Defendant called as his sole witness an expert in accident reconstruction, Michael Gillen. Gillen opined that the sudden redirection of defendant's truck was the result of the collision with Hall's vehicle, which effectively resulted in the application of a Precision Immobilization Technique (PIT) maneuver. [5] He described that no person, drunk or sober, could avoid the change in direction that resulted. Gillen explained that although tire marks indicated defendant's vehicle rotated counter-clockwise through the median, this rotation had ceased by the time defendant's vehicle exited the median. He estimated the time defendant spent in the median as one-and-one-half seconds, meaning that defendant took corrective steering measures within a normal (i.e., sober) range of perception.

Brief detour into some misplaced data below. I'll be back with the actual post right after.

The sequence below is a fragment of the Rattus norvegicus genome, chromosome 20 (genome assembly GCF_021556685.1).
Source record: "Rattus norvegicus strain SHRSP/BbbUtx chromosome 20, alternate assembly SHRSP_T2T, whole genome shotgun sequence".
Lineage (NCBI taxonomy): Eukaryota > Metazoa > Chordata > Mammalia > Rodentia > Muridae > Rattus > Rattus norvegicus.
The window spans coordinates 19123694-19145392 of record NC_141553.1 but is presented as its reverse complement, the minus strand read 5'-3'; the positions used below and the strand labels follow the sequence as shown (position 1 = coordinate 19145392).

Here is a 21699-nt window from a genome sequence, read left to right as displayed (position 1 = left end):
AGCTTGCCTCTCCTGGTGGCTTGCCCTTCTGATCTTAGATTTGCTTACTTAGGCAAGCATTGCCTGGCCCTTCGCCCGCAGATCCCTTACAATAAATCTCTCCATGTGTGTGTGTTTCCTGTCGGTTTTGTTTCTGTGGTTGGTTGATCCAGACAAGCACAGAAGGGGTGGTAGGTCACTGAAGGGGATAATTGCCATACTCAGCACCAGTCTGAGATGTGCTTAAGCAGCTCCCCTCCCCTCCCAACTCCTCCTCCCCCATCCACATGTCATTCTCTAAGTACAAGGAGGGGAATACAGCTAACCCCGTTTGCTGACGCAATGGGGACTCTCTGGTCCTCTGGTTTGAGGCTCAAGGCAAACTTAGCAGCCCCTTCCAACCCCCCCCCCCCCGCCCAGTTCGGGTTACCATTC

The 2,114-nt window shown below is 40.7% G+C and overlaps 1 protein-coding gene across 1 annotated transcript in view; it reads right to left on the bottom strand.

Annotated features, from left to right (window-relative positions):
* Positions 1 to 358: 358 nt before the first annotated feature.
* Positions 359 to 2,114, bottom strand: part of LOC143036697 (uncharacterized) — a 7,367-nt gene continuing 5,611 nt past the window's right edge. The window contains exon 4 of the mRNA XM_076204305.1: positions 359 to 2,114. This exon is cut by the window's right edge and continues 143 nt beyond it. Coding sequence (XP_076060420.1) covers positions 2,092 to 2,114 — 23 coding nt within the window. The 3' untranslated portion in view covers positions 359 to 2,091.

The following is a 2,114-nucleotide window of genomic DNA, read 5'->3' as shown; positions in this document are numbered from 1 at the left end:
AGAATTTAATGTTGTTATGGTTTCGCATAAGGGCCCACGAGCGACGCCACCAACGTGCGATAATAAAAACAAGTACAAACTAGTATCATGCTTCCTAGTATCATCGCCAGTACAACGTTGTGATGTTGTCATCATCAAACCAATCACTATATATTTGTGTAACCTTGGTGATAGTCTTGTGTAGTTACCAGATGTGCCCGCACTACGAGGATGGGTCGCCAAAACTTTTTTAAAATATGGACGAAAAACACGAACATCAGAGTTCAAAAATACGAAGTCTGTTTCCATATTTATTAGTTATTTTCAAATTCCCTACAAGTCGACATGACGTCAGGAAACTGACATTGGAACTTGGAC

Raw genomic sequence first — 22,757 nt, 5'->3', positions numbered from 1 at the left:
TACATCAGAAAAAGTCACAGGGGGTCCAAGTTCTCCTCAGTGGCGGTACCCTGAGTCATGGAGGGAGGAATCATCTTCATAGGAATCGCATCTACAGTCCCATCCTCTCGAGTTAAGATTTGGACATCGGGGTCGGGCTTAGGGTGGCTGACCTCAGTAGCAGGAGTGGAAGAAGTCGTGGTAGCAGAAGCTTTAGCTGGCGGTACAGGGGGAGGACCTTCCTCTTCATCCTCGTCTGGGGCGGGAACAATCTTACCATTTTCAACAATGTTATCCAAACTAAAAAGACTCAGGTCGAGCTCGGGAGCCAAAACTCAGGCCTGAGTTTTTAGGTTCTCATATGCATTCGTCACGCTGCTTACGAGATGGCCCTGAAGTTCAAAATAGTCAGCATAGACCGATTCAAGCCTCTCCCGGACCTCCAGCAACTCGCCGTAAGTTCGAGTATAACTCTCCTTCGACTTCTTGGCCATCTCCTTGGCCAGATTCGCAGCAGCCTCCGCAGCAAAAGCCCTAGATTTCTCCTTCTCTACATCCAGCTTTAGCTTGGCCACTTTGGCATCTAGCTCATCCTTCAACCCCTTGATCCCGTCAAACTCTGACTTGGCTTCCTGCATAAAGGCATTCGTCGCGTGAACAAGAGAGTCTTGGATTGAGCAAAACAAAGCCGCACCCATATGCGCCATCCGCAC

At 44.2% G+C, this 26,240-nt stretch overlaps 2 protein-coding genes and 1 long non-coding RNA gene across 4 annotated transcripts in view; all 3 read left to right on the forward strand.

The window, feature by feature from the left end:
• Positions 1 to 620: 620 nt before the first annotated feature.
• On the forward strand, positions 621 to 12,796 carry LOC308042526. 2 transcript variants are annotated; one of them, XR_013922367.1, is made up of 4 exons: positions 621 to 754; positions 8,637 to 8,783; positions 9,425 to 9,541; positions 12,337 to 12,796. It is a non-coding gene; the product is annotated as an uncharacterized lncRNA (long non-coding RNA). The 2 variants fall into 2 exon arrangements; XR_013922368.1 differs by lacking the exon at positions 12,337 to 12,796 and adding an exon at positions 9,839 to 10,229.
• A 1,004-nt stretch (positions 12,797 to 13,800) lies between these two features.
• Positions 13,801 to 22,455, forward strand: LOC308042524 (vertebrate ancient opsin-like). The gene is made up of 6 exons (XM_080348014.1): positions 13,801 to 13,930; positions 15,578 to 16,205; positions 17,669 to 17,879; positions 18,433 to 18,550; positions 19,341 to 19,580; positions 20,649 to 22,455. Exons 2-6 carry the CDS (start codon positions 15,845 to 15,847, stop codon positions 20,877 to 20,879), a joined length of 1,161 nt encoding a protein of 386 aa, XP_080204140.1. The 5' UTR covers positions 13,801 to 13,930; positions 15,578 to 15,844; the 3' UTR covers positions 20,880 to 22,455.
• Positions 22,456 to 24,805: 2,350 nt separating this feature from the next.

Given the aforementioned facts and evidence, the jury found defendant guilty as charged of five counts of vehicular homicide. See La. R.S. 14:32.1. However, the court of appeal found that the state failed to carry its burden of proving that defendant's intoxication was a contributing factor to the deaths of the five victims. See State v. Leger, 17-0461, p.12 (La.App. 1 Cir. 11/15/17), 236 So.3d 577 at 586. While the court acknowledged that the defendant was intoxicated, it found that the jury "did not have further evidence as to defendant's appearance, observable signs of impairment, the effect of such a blood alcohol level upon a reasonable person, or other evidence from which to reasonably infer beyond a reasonable doubt that the defendant's intoxication was a contributing factor to this collision . . . ." Id., 17-0461, p. 14, 236 So.3d at 587. Finding the proof of defendant's actions sufficient to support convictions for negligent homicide, see La. R.S. 14:32, the court of appeal modified the verdicts and vacated defendant's sentences accordingly. See Leger, 17-0461, p. 15, 236 So.3d at 588.[6]

         We granted the state's writ application to review the court of appeal judgment. See State v. Leger, 17-2084 (La. 1/18/19), So. 3d, 2019 WL 290250.

         DISCUSSION